Full disclosure: Dan Lauria played the lead role in Adam’s Gifts, my (very different) take on A Christmas Carol. This will cause many to believe that this favorable review of his play, Dinner with the Boys, is a result of his helping me.
No. I saw and enjoyed Lauria’s play last September at New Jersey Repertory Company long before my director Michael Mastro said “You’d know who’d be great for your lead? Dan Lauria.”
Indeed he was. He’s also wonderful in Dinner with the Boys, now at the Acorn on 42nd Street, for there’s no better fit for an actor than the role he’s created for himself.
Lauria portrays Charlie, an Italian-American hit man for the you-know-what. (Hey, Mario Puzo never mentioned the M-word in The Godfather, so I’ll play it equally safe and avoid the five-letter proper noun.)
Charlie lives with his colleague Dom (Richard Zavaglia) in a standard-issue suburban New Jersey home. But set designer Jessica Parks is smart enough to adorn the walls with two items that have been found in many an Italian-American home: a framed photo of Frank Sinatra and a print of DaVinci’s “The Last Supper.”
Frankly, Charlie and Dom are a little worried that tonight may be their Last Supper. Although they’ve put in “over thirty years of faithful service to the family,” their boss was always Big Anthony. Now that he’s gone to his final non-reward, he’s been replaced by – who else? – Big Anthony, Jr., to cite one of the most delightfully oxymoronic names in recent memory.
Charlie and Dom are a low-rent version of Vladimir and Estragon, except these two wish they weren’t waiting for their God-awful new boss. We’ve all had employers who have scared us, but few can compare to the one that Ray Abruzzo brings to life. Big Anthony, Jr. expects – and gets – one of these two lackeys to rush behind him and ease his suit jacket off. When he goes to sit, there had better be someone as officious as a five-star restaurant waiter to ease the chair under his gluteus maximus.
We must find something thinner than a hair to describe Big Anthony, Jr’s worse-than-hair-trigger temper. Eruptions from the least reliable volcano are more predictable than ones from this mobster. And no sooner does he leave the premises than yet another threat shows up: The Uncle Sid. (Not “Uncle Sid,” mind you, but “The Uncle Sid.”) He both wears a rug and lies like one.
Those who fear that Dinner with the Boys picks on Italians would have to admit that the Jews get almost as much skewing. (By the way, at the curtain call, you may very well be surprised to find who plays The Uncle Sid.)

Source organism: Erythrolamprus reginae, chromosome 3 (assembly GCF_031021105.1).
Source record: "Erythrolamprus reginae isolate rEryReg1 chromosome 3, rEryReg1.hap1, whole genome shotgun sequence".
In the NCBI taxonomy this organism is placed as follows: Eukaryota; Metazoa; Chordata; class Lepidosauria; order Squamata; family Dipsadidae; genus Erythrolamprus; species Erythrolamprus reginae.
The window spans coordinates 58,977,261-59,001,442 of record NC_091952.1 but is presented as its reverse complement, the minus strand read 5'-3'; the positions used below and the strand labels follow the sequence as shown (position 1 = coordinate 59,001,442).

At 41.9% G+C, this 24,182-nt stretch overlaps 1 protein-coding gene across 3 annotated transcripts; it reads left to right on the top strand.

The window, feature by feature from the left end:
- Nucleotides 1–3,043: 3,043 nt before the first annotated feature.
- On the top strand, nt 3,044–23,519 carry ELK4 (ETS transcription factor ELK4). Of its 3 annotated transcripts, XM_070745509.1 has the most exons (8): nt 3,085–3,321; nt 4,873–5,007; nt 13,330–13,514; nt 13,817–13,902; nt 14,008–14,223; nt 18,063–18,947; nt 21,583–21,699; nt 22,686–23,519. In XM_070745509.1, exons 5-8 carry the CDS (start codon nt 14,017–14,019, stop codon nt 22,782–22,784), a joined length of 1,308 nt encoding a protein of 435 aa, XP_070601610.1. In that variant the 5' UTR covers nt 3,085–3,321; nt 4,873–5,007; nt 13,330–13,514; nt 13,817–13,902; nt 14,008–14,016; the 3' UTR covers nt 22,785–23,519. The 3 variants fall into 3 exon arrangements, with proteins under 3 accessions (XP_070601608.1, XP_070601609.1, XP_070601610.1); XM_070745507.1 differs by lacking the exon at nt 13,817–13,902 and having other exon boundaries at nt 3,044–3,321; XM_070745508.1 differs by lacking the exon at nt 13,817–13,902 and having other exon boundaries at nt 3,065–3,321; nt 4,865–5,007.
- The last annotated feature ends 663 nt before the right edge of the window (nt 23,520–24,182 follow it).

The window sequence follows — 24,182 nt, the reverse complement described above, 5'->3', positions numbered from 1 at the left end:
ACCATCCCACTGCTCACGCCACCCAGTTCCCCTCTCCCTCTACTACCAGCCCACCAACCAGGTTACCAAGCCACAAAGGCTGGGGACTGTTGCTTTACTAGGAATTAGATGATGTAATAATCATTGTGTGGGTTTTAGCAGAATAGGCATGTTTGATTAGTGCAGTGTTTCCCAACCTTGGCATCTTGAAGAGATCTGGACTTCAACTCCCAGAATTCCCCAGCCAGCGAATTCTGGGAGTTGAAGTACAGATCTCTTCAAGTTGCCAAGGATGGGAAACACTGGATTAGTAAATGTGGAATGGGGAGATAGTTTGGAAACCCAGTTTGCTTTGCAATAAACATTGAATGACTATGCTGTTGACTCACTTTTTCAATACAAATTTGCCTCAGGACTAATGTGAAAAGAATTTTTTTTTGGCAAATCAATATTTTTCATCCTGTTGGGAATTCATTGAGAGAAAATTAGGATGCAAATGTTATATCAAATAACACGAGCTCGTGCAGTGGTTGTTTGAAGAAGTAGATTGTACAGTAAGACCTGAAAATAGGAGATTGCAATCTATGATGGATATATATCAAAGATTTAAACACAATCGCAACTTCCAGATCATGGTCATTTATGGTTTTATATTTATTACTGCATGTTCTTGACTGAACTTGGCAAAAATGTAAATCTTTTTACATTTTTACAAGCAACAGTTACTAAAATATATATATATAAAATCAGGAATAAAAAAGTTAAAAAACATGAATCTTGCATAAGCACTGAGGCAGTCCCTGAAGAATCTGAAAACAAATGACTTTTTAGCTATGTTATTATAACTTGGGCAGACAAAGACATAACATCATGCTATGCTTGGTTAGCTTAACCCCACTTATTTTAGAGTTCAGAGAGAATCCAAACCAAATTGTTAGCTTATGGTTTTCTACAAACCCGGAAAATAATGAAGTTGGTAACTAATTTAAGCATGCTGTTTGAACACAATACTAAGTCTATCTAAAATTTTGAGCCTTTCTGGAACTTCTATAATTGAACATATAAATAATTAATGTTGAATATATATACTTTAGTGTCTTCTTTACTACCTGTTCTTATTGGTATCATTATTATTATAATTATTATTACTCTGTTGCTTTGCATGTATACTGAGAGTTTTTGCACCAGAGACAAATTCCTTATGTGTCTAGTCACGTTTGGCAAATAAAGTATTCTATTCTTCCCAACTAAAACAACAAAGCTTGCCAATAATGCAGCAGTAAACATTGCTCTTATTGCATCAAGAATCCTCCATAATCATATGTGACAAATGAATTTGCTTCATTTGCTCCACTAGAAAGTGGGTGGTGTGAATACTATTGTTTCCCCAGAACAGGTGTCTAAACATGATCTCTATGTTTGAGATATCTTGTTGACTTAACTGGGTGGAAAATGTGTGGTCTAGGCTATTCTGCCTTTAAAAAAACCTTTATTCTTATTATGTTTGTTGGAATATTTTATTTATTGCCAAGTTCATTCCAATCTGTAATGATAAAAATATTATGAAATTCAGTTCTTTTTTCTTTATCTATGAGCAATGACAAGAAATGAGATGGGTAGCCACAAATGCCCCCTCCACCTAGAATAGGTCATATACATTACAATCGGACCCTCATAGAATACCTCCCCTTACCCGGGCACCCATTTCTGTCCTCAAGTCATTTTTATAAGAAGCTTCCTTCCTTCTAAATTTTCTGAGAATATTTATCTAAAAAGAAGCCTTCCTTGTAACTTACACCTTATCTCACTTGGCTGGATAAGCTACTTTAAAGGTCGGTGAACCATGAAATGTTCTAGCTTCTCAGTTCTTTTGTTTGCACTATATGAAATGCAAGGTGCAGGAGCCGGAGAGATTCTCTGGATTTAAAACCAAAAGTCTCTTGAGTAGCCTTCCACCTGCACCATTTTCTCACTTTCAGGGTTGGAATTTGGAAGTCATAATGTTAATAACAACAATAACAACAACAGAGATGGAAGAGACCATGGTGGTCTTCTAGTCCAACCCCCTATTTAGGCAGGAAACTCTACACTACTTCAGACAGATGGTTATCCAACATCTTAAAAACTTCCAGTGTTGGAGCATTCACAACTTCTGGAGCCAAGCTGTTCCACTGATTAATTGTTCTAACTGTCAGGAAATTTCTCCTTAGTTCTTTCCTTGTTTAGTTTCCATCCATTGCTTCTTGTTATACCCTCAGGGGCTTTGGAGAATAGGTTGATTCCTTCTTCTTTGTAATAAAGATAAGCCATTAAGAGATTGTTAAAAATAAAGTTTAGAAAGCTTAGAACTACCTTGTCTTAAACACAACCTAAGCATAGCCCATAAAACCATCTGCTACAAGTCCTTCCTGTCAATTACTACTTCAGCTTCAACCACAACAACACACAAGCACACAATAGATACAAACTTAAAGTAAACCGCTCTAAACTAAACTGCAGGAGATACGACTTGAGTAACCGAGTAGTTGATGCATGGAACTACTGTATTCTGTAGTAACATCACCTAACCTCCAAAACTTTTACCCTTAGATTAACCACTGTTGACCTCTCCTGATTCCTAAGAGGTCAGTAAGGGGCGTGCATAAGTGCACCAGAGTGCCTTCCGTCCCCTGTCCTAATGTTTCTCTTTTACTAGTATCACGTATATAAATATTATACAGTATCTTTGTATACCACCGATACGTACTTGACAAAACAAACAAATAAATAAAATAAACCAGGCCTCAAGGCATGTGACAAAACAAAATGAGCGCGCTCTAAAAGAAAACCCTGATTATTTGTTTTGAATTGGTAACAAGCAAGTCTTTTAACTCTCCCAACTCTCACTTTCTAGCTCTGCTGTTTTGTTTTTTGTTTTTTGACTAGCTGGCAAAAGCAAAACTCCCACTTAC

Well, if it is a Last Supper, it’s going to be a good one. Dom takes pride not only in his ability to cook, but also to anticipate the meal that Charlie will most want tonight. He is, in short, a good wife.
Entertaining the possibility that Dominic is a repressed gay is not out of line, although this sexual preference is not usually associated with this demographic. Yet when Dom tells a visitor that “Charlie and I take a walk after dinner,” notice the way he swings his right arm back and forth, the way overly lovesick teens do. Add to this a fine Katharine Hepburn imitation, and one’s suspecting that Dom is more gay than he knows is not out of the question – and part of the fun.
Not that Dom is ready to do “a gay tarantella,” to quote a lyric from Dean Martin’s 1953 hit “That’s Amore.” That standard, incidentally is one of the many vintage Italian-tinged songs heard before and after the show as well as during intermission. The panoply of recordings remind us that we haven’t had a good ol’-fashioned Italian chart-topping hit in a long time, be it a sincere one (“Arrivederci, Roma”) or a novelty song (“Pepino, the Italian Mouse”).
In addition to hearing Dean Martin’s Greatest Hits, we also hear Charlie and Dom nostalgically and indulgently recall their Greatest Hits. Playwriting teachers insists that their students “Show, don’t tell,” but we may be grateful that Lauria describes most of the murders for which these guys are responsible.
Director Frank Megna keeps the conversation between the two wonderfully matter-of-fact to show how inured they are to Murder One. Any violence shown is done with enough comedy to put it in the “What can you do but laugh?” category.
But Charlie and Dom decry school shootings. No, it’s neither half-assed logic nor a double-standard. They believe they only kill when someone “deserves it” or that “There was never one who didn’t have it comin’. We never hurt an innocent bystander.” Of course, taking the law into one’s own hands is not an issue that these guys want on the table – not when antipasti, bruschetta and chicken cacciatore could be there instead.
And yet, Lauria takes care to point out living this life wears you down. That when a man is late, there’s reason to believe that he’ll never show up, because someone has, shall-we-say, detained him.
When Charlie and Dom realize that this could be their last moment on earth leading to years under it, they have the world-weariness of those who have thought about this day many times in the past and now realize the day they’d accepted as inevitable has finally arrived.
It’s a rare comedy whose first act and final curtains get just as much laughter as immediate appreciative applause. Dinner with the Boys is twice-blest. Just as Mel Brooks in The Producers put forth that our best weapon against Hitler is laughter, Lauria shows us that the way to handle mobsters is to mock the lives they lead.
I hope that Lauria – or I – won’t get ourselves in deep trouble for saying so.